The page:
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Chiefs laud plan to give them firearms as ODM leaders say public consensus is necessary

Nairobi County Chiefs salute at a meeting on October 17, 2012. [Jonah Onyango, Standard]

Chiefs have praised the plans by the government to give some of them firearms and want the initiative rolled out in all locations across the country.

Administrators say cases of insecurity that have been reported in their locations often require them to be the first responders.

The developments come as a section of ODM leaders argue that the proposals should be placed under public participation before such a move is implemented. There are fears that arming chiefs could worsen insecurity if the administrators misuse the firearms.

Interviews with a number of chiefs in Nyanza region, however, established that majority of them are open to receiving firearms to help them beef up security. According to Otieno Kabisai, the West Kolwa location chief, the decision to have chiefs and their assistants armed would not have come at a better time owing to the nature of their job.

Mr Otieno said that Interior Cabinet Secretary Kithure Kindiki should go ahead and implement the plan terming it a brilliant idea.

“To me as a long-serving chief, that is a very good idea. You know having a firearm is power and even police officers are powerful because they have firearms,” he said.

He added that despite their close working relationship with the police, quick response is sometimes difficult due to the protocol issues that always delay the police.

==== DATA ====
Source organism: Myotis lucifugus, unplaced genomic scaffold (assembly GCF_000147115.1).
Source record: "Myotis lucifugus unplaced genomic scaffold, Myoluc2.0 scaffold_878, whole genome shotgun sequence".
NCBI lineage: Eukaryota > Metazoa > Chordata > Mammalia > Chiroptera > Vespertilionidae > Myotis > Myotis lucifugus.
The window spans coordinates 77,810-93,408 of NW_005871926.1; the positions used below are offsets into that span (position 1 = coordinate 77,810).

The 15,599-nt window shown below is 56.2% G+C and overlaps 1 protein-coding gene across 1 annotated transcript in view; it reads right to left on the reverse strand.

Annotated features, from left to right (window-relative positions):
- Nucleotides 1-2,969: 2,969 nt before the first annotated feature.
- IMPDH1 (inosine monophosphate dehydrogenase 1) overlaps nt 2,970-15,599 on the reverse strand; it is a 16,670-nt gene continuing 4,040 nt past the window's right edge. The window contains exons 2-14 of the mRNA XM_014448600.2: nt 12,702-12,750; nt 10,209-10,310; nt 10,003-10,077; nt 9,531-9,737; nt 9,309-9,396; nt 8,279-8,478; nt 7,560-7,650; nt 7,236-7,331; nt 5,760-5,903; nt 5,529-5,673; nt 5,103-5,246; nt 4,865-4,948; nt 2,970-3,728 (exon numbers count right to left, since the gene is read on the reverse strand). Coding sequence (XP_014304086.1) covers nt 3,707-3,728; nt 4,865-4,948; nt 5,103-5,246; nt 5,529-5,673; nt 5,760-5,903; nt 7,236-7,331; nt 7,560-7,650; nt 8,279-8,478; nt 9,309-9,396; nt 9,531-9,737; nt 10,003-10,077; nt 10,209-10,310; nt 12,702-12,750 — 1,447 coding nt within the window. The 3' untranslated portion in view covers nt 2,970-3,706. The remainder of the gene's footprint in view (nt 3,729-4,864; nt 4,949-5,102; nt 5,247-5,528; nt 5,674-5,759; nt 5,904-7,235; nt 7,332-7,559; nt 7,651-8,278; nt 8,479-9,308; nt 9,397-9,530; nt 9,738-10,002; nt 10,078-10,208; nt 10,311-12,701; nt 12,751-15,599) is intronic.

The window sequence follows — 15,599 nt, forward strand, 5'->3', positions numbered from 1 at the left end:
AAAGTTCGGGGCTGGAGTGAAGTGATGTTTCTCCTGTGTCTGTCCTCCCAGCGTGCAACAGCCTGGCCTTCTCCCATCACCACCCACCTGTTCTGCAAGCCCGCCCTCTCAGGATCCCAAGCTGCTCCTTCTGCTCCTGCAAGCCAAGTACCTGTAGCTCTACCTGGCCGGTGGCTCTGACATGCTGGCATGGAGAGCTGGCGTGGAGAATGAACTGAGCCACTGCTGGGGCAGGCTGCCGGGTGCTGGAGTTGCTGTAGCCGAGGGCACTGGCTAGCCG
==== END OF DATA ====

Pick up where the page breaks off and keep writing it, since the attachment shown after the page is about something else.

“Firearms makes you feel safe in your work. With a firearm, you can even mobilise the Nyumba Kumi very fast then you respond to an emergency,” said the chief.

Respond to emergencies

He said that unlike police officers who have to follow a chain of command before responding to cases, chiefs can easily respond to emergencies if they have firearms.

“Police officers have procedures they must follow before they respond. They have to book and get permission from their seniors and that procedure might take time,” Otieno said.

His comments were also echoed by retired chief Onyango Aola who served in Kisumu County’s West Seme location.

Mr Aola claimed chiefs are always scared to respond to emergencies because they are not armed.

Another chief who asked not to be named, however, said the plan to arm some of them was ill-thought-out and should not be implemented.

“You cannot say you will be arming chiefs and they have not gone through any training to handle firearms and respond to emergencies,” said the chief.

Some leaders also argue that the proposals should not be implemented unless it goes through public participation.

Rangwe MP Lilian Gogo said the idea to give chiefs and their assistants firearms ought to have been taken through public participation.

“The government is making a lot of roadside declarations. The proposals should first be debated in the National Assembly and approved,” Ms Gogo said.